In the Chicagoland suburbs there is a phenomena that I have observed recently since becoming a home owner, hostas.
Yes those plants that everyone seems to have on the side, and sometimes in the front or back, of their yards and homes. Big, green leaves that are usually streaked with white but can be darker or solid green.
I first actually noticed these plants growing during my childhood, in my dad’s parent’s yard. They have long stems that shoot up from the leaves with almost lily-like flowers that burst from clusters at the end. I remember being fascinated with the waxy things. Apparently, I was not alone.
My first house didn’t have them, nor did my parent’s house that I grew up in that I can remember. My second house, the on I live in now, however does. Again, on the sides of the house mostly. Why the sides? From what I can see, after finally noticing hostas is that’s where you find them. The second thing I noticed is that they cannot be stopped. Contained, yes. Stopped no.
And that’s the thing that really made me want to stop and write about it. I’ve come to notice hostas don’t stop. You can dig them up and give them away to people but the one you remove will quickly come back to fill in for the missing ones.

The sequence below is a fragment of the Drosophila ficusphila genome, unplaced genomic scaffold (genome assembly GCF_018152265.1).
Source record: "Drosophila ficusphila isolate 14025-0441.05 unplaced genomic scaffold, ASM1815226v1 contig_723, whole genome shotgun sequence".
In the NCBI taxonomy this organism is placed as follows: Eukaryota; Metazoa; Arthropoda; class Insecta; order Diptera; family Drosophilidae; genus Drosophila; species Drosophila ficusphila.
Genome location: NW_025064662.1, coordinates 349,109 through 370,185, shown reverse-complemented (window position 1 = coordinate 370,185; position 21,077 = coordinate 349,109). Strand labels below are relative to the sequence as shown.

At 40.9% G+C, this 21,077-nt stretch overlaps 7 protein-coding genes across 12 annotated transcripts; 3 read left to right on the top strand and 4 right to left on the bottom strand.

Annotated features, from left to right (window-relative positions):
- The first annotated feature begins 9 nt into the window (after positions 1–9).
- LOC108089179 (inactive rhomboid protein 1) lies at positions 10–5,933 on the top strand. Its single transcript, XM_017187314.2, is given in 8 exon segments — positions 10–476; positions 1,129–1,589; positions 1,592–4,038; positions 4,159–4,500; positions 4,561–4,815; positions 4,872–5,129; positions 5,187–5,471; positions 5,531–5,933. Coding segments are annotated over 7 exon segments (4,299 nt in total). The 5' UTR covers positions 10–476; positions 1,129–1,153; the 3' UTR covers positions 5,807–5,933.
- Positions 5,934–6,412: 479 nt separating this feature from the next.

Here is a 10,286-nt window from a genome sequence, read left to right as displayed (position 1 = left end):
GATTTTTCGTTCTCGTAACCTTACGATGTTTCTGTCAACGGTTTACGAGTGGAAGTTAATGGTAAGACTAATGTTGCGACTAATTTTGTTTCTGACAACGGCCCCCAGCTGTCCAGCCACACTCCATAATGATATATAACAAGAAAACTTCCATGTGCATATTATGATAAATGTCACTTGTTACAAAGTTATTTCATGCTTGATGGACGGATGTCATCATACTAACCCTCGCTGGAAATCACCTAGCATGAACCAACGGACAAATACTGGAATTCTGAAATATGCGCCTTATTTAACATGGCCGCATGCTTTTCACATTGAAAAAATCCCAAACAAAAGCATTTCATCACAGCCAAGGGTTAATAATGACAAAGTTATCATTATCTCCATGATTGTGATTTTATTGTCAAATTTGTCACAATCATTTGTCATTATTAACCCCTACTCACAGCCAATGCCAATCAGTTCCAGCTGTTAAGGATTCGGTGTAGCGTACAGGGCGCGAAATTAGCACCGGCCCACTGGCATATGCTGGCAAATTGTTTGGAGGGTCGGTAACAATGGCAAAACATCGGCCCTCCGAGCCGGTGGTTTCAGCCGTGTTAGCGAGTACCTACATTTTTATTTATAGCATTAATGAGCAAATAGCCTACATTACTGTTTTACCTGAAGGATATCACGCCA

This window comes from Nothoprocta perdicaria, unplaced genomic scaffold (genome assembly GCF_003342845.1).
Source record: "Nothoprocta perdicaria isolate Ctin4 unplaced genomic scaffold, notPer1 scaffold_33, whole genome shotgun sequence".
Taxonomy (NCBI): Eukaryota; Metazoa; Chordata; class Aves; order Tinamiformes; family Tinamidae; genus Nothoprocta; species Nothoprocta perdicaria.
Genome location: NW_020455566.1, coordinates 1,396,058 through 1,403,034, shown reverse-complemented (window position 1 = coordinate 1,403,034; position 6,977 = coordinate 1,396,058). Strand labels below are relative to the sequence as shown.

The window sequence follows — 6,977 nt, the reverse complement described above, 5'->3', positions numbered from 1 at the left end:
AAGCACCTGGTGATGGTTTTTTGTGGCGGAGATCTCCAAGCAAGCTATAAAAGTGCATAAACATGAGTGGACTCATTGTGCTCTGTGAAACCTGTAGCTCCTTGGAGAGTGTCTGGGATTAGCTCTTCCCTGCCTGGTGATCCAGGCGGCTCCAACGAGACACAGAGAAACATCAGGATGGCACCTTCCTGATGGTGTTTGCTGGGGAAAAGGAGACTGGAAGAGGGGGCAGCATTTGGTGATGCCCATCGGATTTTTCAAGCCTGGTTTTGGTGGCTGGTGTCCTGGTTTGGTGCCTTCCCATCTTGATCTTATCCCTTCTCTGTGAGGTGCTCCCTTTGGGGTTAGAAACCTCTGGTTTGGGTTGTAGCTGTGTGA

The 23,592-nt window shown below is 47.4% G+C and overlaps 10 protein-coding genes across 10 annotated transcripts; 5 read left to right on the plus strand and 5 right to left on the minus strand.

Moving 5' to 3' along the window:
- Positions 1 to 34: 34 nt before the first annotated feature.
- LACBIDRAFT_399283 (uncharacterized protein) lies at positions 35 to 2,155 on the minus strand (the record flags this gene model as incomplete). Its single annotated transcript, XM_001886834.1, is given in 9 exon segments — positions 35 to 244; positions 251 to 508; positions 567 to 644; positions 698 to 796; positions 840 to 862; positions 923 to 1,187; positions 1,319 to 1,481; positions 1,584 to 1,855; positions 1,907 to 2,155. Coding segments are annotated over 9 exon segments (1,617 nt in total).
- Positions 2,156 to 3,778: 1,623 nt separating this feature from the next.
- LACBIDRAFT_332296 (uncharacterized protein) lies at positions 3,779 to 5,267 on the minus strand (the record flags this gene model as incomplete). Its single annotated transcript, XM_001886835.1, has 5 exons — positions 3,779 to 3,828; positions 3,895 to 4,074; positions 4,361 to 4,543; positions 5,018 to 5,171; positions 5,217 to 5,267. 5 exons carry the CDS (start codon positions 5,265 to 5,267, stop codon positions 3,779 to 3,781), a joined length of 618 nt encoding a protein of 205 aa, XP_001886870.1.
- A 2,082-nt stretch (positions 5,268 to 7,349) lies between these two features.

You will, want to dig them up and give them to people. And people, at least in the burbs out here, will take them. That also means that people will want to give you theirs.
My uncle is said to have a variety of at least two dozen different hosta types. Why? I’m not sure but he does. And if you ask, I’m sure he’ll offer some, no matter how many hostas you have. The whole “Would you like some hostas?” thing is like a handshake. You want to simultaneously give them away and receive them.
Again, these are not remarkable plants. You wouldn’t miss them if they have never been created as part of whatever God’s plan is for them. On the other hand, no one would notice were you to fill your whole yard with them. They are just that bland and banal…to me at least.
They are part of the Midwestern homestead landscape though and, therefore, part of my heritage. So, here’s to you hosta; the plant, the conversation piece, the gift, the dull wonder.